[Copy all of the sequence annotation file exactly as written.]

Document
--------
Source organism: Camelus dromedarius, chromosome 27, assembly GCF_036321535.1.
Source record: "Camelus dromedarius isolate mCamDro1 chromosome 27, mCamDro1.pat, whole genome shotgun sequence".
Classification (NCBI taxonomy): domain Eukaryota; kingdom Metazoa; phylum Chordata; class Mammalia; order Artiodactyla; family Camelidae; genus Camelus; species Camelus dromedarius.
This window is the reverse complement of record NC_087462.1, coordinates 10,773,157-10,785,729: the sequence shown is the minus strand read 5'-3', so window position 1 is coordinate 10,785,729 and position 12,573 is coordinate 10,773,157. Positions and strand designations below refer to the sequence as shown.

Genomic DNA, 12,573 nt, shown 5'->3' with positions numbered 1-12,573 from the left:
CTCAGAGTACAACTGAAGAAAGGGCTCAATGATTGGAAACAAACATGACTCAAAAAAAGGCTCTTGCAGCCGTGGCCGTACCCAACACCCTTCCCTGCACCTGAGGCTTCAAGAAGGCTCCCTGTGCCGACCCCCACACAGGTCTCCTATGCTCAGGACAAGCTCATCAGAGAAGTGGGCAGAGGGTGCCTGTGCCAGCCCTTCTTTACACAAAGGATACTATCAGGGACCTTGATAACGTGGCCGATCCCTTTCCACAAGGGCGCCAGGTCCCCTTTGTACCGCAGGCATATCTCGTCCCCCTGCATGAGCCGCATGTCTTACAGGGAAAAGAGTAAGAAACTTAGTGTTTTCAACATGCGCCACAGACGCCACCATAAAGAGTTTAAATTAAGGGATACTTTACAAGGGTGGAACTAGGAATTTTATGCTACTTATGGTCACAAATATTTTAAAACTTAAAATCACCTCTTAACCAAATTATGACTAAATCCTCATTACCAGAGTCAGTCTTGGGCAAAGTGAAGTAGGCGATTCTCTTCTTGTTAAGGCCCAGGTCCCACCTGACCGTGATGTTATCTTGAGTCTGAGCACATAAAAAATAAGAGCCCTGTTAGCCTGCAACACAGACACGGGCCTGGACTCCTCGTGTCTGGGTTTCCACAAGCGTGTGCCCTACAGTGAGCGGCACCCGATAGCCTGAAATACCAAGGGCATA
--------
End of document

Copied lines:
Source organism: Camelus dromedarius, chromosome 27, assembly GCF_036321535.1.
Source record: "Camelus dromedarius isolate mCamDro1 chromosome 27, mCamDro1.pat, whole genome shotgun sequence".
Classification (NCBI taxonomy): domain Eukaryota; kingdom Metazoa; phylum Chordata; class Mammalia; order Artiodactyla; family Camelidae; genus Camelus; species Camelus dromedarius.
This window is the reverse complement of record NC_087462.1, coordinates 10,773,157-10,785,729: the sequence shown is the minus strand read 5'-3', so window position 1 is coordinate 10,785,729 and position 12,573 is coordinate 10,773,157. Positions and strand designations below refer to the sequence as shown.

Genomic DNA, 12,573 nt, shown 5'->3' with positions numbered 1-12,573 from the left:
CTCAGAGTACAACTGAAGAAAGGGCTCAATGATTGGAAACAAACATGACTCAAAAAAAGGCTCTTGCAGCCGTGGCCGTACCCAACACCCTTCCCTGCACCTGAGGCTTCAAGAAGGCTCCCTGTGCCGACCCCCACACAGGTCTCCTATGCTCAGGACAAGCTCATCAGAGAAGTGGGCAGAGGGTGCCTGTGCCAGCCCTTCTTTACACAAAGGATACTATCAGGGACCTTGATAACGTGGCCGATCCCTTTCCACAAGGGCGCCAGGTCCCCTTTGTACCGCAGGCATATCTCGTCCCCCTGCATGAGCCGCATGTCTTACAGGGAAAAGAGTAAGAAACTTAGTGTTTTCAACATGCGCCACAGACGCCACCATAAAGAGTTTAAATTAAGGGATACTTTACAAGGGTGGAACTAGGAATTTTATGCTACTTATGGTCACAAATATTTTAAAACTTAAAATCACCTCTTAACCAAATTATGACTAAATCCTCATTACCAGAGTCAGTCTTGGGCAAAGTGAAGTAGGCGATTCTCTTCTTGTTAAGGCCCAGGTCCCACCTGACCGTGATGTTATCTTGAGTCTGAGCACATAAAAAATAAGAGCCCTGTTAGCCTGCAACACAGACACGGGCCTGGACTCCTCGTGTCTGGGTTTCCACAAGCGTGTGCCCTACAGTGAGCGGCACCCGATAGCCTGAAATACCAAGGGCATA